- Original article
- Open Access
Petroleum degradation by Pseudomonas sp. ZS1 is impeded in the presence of antagonist Alcaligenes sp. CT10
AMB Express volume 8, Article number: 88 (2018)
Enhanced bioremediation is a favorable approach for petroleum pollutant cleanup, which depends on the growth of oil-eating microorganisms. In this study, we show that, by using the modified T-RFLP (mT-RFLP) methodology, one of the four major microbial populations derived from oil sludge has failed to propagate in MS medium supplemented with 2% yeast extract (YE). rDNA sequence-based analysis indicated that the four populations were Donghicola sp. CT5, Bacillus sp. CT6, Alcaligenes sp. CT10, and Pseudomonas sp. ZS1. Four purified strains grow well individually in MS medium supplemented with 2% YE, suggesting that ZS1 growth is antagonized by other strains. Co-growth analysis using mT-RFLP methodology and plate inhibitory assay indicated that ZS1 exhibited antagonistic effect against CT5 and CT6. On the other hand, co-growth analysis and plate inhibition assay showed that CT10 antagonized against ZS1. To investigate the potential compounds responsible for the antagonism, supernatant of CT10 culture was subjected to GC–MS analysis. Analysis indicated that CT10 produced a number of antimicrobial compounds including cyclodipeptide c-(L-Pro-L-Phe), which was known to inhibit the growth of Pseudomonas sp. Growth test using the purified c-(L-Pro-L-Phe) from CT10 confirmed its inhibitory activity. We further showed that, using both gravimetric and GC analysis, CT10 antagonism against the oil-eating ZS1 led to the diminishing of crude oil degradation. Together, our results indicate that bioremediation can be affected by environmental antagonists.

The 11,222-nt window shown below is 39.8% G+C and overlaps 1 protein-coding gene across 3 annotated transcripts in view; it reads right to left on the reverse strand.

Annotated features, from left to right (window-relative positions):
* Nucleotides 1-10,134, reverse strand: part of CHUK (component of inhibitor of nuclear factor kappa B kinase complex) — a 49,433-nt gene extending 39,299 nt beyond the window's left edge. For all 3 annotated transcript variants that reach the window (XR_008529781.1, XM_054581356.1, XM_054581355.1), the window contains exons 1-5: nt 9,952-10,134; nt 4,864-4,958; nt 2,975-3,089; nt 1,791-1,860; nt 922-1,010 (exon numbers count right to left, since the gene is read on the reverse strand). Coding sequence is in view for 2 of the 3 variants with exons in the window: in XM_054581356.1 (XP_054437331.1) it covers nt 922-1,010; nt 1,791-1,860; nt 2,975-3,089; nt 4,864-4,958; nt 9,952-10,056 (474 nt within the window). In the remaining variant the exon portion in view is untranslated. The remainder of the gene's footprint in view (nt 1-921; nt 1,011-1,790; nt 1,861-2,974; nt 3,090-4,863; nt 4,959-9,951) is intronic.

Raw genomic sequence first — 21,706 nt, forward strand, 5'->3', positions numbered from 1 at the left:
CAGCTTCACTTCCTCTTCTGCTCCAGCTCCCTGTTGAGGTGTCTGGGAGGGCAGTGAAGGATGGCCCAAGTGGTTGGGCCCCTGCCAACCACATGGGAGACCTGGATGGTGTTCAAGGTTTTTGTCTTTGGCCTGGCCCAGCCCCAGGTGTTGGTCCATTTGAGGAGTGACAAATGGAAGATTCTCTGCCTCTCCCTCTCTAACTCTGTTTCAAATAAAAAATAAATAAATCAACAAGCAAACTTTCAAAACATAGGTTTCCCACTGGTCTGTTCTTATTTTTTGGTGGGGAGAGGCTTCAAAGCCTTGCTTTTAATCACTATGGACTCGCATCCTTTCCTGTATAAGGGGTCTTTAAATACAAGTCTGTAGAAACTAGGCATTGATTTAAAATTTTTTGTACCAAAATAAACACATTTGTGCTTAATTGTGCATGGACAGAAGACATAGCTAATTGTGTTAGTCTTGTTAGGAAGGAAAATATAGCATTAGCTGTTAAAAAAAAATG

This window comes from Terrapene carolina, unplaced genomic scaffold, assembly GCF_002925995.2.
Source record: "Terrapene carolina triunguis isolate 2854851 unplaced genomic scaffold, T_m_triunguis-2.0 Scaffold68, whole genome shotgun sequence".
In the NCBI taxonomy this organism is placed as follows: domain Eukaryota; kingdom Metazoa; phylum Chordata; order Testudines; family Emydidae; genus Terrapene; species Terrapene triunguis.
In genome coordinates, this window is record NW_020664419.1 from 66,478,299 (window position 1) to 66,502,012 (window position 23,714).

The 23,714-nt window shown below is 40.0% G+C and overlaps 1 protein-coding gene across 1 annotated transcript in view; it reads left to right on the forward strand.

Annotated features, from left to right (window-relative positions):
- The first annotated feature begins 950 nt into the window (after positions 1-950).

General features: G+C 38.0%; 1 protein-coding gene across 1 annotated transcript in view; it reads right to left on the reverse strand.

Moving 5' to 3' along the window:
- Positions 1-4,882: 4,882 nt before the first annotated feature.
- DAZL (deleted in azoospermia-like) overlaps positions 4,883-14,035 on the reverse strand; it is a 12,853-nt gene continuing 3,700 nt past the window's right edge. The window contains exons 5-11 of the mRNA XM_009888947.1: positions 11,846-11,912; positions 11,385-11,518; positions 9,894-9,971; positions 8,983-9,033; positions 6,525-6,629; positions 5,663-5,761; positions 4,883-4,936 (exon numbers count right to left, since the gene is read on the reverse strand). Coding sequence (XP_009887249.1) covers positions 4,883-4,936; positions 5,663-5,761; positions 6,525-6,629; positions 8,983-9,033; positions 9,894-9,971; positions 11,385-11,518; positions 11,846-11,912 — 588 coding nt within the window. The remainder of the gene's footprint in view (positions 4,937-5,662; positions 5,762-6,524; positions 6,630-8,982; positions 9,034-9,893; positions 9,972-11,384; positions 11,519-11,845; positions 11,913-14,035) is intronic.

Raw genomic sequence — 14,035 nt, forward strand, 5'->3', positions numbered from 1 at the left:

Petroleum leakage is a major threat to land and marine environment (Holliger et al. 1997). Physical methods involving removal of solid and liquid pollutants are tedious and expensive; and chemical methods using chemically synthesized surfactants can cause secondary pollution (Kanaly and Harayama 2010; Murphy et al. 2005). Enhanced bioremediation method using indigenous oil-eating microorganisms and biosurfactants is believed to be a favorable method for oil spill cleanup (Patowary et al. 2016; El-Bestawy et al. 2014; Karamalidis et al. 2010; Al-Mailem et al. 2017; Varjani and Upasani 2016).
Many studies have focused on the physical and chemical conditions at the pollution sites that affect the performance of enhanced bioremediation (Díaz-Ramírez et al. 2003; Venosa and Zhu 2003). Physical conditions such as temperature and salinity affect the growth of many microorganisms. Similarly, chemical conditions include mineral salts and pollutant toxic compounds also influence the growth of various microorganisms. Hence, indigenous isolates of microorganisms are advantageous for enhanced bioremediation (Patowary et al. 2016; El-Bestawy et al. 2014). However, it remains unclear whether antagonism between microorganisms including the oil-eating ones will affect the cleanup of oil pollutants.
Antagonisms between microorganisms are not uncommon. Many antibiotics are discovered through the observation of compounds that are nontoxic to humans but exhibit antagonistic effect against pathogenic microbes. The most well-known example is the discovery of penicillin by Fleming (Fleming 1929). Before long, Waksman has established the plate inhibitory method for systematic screening for soil microbes, especially the Actinomyces spp. that are capable of inhibiting pathogenic microbes (Waksman and Woodruff 1940). A number of antibiotics were successfully identified and characterized including streptomycin and neomycin that have extensively been applied to the treatment of numerous infectious diseases (Waksman and Woodruff 1940).